The auto sector globally is into an interesting and exciting development phase. Technological developments which have revolutionized the sector since the early 20th century till now, though significant, pales in comparison over the developments which are currently taking place. The pace of developments over the next 10-20 years will be of a far greater magnitude in relation to what happened over a century since the first automobile hit the road. Connected vehicles, semi- autonomous vehicles, platooning, fully driverless (autonomous) vehicles, hybrid engines, battery driven vehicles are some of the often heard terms currently and the developments on these areas have been pioneering. What in effect some of these development means is increasing the safety aspects and making mobility an advanced, feature filled, simplified and a less challenging affair.
Encouraging investments into some of these developmental efforts in India will be a game changing initiative on the part of the government. Currently the automotive companies have realized the importance of India as a manufacturing center and have considered India as an important manufacturing base for some of their markets. Big players have established design and development centers in India which caters to different category of customers across the globe. R&D incentives or tax deductions should be increased to have more indigenously produced technology including for the likes of battery driven and semi-autonomous vehicles. Apart from encouraging more made in India products this will also provide savings on forex outlays on import of fuel and accelerating a cleaner and greener environment, which will also save India of millions of dollars. The support to the developers’ eco system, where AI and ADAS are merging automotive and information technology, will get India to be a leading key player in the next gen industrial revolution.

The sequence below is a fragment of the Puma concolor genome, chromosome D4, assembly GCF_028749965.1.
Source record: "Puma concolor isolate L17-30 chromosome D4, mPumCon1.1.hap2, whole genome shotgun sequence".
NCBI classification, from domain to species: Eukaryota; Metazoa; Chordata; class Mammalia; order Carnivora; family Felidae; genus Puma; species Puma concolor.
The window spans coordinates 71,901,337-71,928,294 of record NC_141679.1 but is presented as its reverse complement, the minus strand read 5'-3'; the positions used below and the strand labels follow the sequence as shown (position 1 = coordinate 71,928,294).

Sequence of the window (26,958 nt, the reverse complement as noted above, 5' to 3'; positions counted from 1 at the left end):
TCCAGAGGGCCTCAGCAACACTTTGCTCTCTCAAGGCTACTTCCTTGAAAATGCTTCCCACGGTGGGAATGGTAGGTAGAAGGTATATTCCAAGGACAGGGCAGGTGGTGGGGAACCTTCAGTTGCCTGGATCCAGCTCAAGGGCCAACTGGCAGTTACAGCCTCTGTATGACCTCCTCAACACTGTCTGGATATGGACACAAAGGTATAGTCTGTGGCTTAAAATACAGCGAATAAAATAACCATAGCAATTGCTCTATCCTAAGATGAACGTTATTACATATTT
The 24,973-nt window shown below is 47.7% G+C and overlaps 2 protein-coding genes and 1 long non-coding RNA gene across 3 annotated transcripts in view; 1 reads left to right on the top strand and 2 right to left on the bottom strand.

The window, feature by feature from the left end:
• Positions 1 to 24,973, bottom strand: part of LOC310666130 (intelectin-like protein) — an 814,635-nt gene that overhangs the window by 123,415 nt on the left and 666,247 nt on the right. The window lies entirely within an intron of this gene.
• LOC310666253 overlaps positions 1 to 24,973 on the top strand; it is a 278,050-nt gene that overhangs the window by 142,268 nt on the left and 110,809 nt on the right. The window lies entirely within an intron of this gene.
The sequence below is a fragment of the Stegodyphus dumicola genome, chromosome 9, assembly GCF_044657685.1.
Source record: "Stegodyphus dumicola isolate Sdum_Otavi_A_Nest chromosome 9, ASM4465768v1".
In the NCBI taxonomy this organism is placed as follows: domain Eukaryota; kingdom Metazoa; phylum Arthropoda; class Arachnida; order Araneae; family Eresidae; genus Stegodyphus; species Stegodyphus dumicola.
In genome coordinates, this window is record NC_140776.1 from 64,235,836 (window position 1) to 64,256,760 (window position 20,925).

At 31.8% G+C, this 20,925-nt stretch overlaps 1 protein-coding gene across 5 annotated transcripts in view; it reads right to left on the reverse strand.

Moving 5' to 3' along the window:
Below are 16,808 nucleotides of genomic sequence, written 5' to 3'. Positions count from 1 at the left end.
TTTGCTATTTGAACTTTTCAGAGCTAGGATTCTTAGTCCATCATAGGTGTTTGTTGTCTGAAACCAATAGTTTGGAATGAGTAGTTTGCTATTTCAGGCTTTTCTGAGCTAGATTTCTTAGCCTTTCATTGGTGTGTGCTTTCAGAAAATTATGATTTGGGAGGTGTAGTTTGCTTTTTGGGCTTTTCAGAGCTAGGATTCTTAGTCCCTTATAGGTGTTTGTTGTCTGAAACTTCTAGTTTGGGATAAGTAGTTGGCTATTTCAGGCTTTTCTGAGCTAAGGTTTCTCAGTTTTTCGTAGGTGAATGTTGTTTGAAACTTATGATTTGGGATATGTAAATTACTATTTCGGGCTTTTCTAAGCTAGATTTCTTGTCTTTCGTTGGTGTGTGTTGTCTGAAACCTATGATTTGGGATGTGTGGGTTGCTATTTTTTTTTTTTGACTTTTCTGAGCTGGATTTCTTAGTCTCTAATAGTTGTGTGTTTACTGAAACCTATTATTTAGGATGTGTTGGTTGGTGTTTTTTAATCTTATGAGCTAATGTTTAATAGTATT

Infrastructure is the key for a continuous development of the economy and increased plan outlay and implementations in the road sector for quality world class roads will be encouraging to the sector on a longer term. Motorways which have hitherto been the path to the nether world for many an Indian, India has the dubious distinction of high rate of road accidents which maims or kills many, will have to give way to a pleasant ride to the users and admirable growth for the sector rather than contributing to a haphazard one. Other policy measures like scrappage policy providing incentives for mandatory scrapping of vehicles beyond 10-15 years will have a multiplier effect on the industry, environment and the economy. Indicating timelines for timely promulgation of this policy through the finance and fiscal bill will set at rest a policy in limbo for the last one year or so. Similar indications on the motor vehicles act for a stricter enforcement and compliance will greatly change the dynamics of the sector.
All these could work like an ESP (not Extra Sensory Perception but Electronic Stability Program) for the sector bringing in stability and for a quicker getaway to the growth path.
(The writer is Partner, Grant Thornton India LLP)
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Published Date: Feb 01, 2017 08:44 am | Updated Date: Feb 01, 2017 08:44 am